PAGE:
IEEE and the IEEE Standards Association (IEEE-SA) announced availability of the IEEE 802.11ai amendment, which provides a framework for “Fast Initial Link Set-up (FILS)” methods, enhancing end-user experience in high-density WLAN environments, and the IEEE 802.11 standard revision that enables multi-gigabit throughput in the 5GHz and 60GHz spectrum bands.
The IEEE 802.11 standard is revised to include amendments that enable multi-gigabit throughput in 5GHz and 60GHz spectrum bands, together with MAC enhancements. The IEEE 802.11ae-2012 delivers prioritization of management frames; IEEE 802.11aa-2012 offers MAC enhancements for audio video streaming; IEEE 802.11ad-2012 delivers enhancements for high throughput in the 60 GHz band; IEEE 802.11ac-2013 offers enhancements for high throughput for operation in bands below 6 GHz; and IEEE 802.11af-2013 caters to Television White Spaces (TVWS) operation.
These IEEE 802.11 standard enhancements offer improved physical layer capabilities within the 2.4 and 5 GHz bands, as well as a WLAN solution for both the 60 GHz and TVWS bands. At the medium access control layer, enhancements include flow control of management frames, video and audio streaming enhancements, together with the ability for devices to use database control for TVWS band operation. Timing Measurement mechanisms have been extended to support finer precision applications such as ranging and positioning.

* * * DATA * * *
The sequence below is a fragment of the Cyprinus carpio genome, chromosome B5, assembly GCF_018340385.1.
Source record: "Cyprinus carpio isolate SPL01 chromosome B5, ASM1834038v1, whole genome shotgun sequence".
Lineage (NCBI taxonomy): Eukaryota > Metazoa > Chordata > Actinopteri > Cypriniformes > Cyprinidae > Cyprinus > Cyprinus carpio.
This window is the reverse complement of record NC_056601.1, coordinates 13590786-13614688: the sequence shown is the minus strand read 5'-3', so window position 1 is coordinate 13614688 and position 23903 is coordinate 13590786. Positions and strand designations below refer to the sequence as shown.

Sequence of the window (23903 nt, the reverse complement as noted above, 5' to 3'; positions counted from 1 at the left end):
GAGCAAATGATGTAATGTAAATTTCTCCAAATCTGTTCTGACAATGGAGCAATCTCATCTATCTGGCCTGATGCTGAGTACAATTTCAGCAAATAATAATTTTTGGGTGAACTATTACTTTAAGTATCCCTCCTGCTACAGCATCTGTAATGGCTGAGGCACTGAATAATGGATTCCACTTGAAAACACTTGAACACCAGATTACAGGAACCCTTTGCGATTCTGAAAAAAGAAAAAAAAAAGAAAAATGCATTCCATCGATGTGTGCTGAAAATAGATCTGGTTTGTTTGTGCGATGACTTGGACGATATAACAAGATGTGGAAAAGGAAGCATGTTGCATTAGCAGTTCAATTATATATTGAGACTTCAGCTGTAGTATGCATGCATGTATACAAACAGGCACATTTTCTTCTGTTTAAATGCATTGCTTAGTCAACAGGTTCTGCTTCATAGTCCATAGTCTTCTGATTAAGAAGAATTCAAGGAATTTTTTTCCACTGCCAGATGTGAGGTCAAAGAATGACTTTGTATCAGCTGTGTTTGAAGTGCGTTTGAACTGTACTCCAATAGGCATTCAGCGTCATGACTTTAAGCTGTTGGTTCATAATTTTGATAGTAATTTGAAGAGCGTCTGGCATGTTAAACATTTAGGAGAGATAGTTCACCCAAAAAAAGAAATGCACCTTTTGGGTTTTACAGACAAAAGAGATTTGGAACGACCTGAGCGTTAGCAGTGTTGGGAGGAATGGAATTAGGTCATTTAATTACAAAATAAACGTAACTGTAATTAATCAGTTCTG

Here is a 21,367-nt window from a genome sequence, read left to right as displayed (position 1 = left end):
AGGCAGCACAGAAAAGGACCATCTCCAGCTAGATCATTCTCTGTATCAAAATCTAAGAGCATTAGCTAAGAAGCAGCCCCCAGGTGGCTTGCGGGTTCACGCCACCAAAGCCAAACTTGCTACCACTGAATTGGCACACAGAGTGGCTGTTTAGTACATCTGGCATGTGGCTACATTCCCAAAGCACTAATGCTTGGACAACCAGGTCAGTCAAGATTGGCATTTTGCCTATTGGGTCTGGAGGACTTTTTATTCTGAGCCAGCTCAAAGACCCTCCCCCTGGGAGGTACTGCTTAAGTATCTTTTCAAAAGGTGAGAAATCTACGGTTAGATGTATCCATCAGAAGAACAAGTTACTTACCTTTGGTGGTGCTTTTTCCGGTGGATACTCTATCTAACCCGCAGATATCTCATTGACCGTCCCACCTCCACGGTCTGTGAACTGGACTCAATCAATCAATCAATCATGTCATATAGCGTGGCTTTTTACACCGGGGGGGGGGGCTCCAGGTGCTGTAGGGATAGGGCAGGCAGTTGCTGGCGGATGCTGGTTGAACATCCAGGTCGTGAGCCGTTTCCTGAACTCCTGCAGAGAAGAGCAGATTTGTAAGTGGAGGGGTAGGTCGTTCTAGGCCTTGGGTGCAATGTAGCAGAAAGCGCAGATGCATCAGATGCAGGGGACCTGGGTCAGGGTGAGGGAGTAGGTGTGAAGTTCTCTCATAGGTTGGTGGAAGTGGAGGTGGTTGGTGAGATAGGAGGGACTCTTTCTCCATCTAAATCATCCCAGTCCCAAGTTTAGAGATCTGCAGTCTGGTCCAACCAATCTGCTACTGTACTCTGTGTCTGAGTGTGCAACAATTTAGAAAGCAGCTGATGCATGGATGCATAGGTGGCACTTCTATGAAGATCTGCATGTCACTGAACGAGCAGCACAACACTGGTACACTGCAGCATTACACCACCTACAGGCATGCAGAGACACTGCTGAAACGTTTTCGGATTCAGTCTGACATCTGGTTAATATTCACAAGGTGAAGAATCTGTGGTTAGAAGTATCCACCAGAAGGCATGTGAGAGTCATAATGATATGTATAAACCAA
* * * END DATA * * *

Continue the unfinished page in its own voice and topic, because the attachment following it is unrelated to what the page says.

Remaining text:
IEEE 802.11ai addresses challenges where a large number of mobile users are continually entering and leaving an existing extended service set (ESS) coverage area. The amendment provides scalability for a high number of users simultaneously entering an ESS, minimizes time spent initializing a link, and provides secure authentication. In effect, IEEE 802.11ai improves user connectivity in high-density environments, such as arenas, stadiums, airports, shopping malls, as well as for automotive systems, allowing for a more secure and reliable connection, and enabling more efficient spectrum use by optimizing the protocol overhead in high-density user environments.
“IEEE 802.11ai enables low-delay communications for a large number of users within a confined space, thereby establishing it as a proven reliable and logical choice for the development of products serving 5G applications,” said Hiroshi Mano, IEEE 802.11ai Task Group chair. “Enhancing the end-user experience in high-density WLAN environments is a key concern, and this standard revision brings vast, impactful and measurable improvements to the technology.”
“The development of the IEEE 802.11 standard supports WLAN evolution in new directions, providing a rich base of technology across multiple frequency bands that enables product and solution developers to fully exploit the enhancements to this technology,” said Adrian Stephens, chair of the IEEE 802.11 Working Group.
IEEE 802.11 defines the technology for the world’s premier WLAN products. IEEE 802.11-based products are often branded as “Wi-Fi” in the market. IEEE 802.11 standards underpin wireless networking applications around the world, such as wireless access to the Internet from offices, homes, airports, hotels, restaurants, trains and aircraft. IEEE 802.11’s relevance continues to expand with the emergence of new applications, such as the smart grid, wireless docking and the “Internet of Things.”